Finally because Ingram was describing an experience from twelve years ago he could easily have misremembered certain bits - e.g. Walruses with the legs of a horse, hooves and all.
So we have a jumbled up account, which is impossible to read, has been deliberately skewed, and anyway was all based on a decade old memory.
This book therefore is Dean Snow’s version of the story when the script is deciphered, the sequence is unjumbled, the bias is laid bare, and the whole thing is cross referenced against what we do actually know of North America in the late sixteenth century.
What’s in the book?
Overall this is a pretty entertaining read, as Snow weaves the source material into a longer and deeper narrative.
Although the book is centred on Ingram and two friends’ journey across North America, it actually covers more than this, with the first third being the journey to Africa and the Caribbean (ie pre maroon) and the last quarter covering the various colonisation and exploitation initiatives launched from London towards North America and the Big Names in overseas travel at the time.
So we hear more about Francis Drake and his voyages, we get quite a lot of detail on Walter Ralegh and his ‘plantations’ in Ireland and America, and we get to know Humphrey Gilbert: Ralegh’s sadistic paedophile half brother who was set adrift in the middle of the Atlantic by his disgusted crew.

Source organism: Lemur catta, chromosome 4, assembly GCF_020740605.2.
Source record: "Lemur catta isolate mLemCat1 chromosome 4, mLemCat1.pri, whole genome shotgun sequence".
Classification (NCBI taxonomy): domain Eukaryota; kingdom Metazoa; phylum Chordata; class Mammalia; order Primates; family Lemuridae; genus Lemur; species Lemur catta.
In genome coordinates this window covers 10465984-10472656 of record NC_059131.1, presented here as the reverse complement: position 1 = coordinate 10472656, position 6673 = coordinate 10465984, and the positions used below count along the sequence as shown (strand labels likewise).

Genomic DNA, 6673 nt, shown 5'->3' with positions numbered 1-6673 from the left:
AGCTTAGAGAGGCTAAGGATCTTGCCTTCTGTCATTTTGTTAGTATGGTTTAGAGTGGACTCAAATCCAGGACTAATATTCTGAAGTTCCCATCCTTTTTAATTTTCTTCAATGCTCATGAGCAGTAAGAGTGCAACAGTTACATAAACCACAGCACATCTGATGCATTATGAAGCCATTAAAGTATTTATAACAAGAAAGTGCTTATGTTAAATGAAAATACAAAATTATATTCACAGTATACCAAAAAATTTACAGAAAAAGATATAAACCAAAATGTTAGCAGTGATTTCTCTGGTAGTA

So it is only 40% of the book (if I have done my maths right) that describes the great adventure across North America.
The structure of the book felt a bit strange as I read through it, with significant chunks of it given to Elizabethan Age voyaging that is only tangentially connected to Ingram. It is churlish to complain about being given bonus material, but it did disorientate me a little.
An Elizabethan Slaver in Native North America
The final chapter of the book reflects upon the significance of Ingram’s feat, setting this against the fact that the reason he had to make the journey in the first place was because he was on a mission to enslave and sell African people.
It is up to each reader to decide whether Ingram’s legacy as a slaver is adequately balanced by his legacy as a sympathetic observer of the people he encountered in Africa and in the Americas.
Dean Snow, The Extraordinary Journey of David Ingram
Personally I do feel that this is a problematic element of the story but haven’t yet properly figured out my own views - I haven’t decided yet how much this colours my own view of David Ingram.
A convincing case?
There are still some bits of Ingram’s account that look dubious to me. For example he is reported as saying “There are to be seen many times about the Bay of St. Mary’s fire dragons, which make the air very red as they fly” is explained by Snow as “Ingram appears also to have seen St. Elmo’s Fire [lightning sparking off the mast if a ship] while off St. Mary’s Bay. He referred to the phenomenon as ‘fire dragons’.”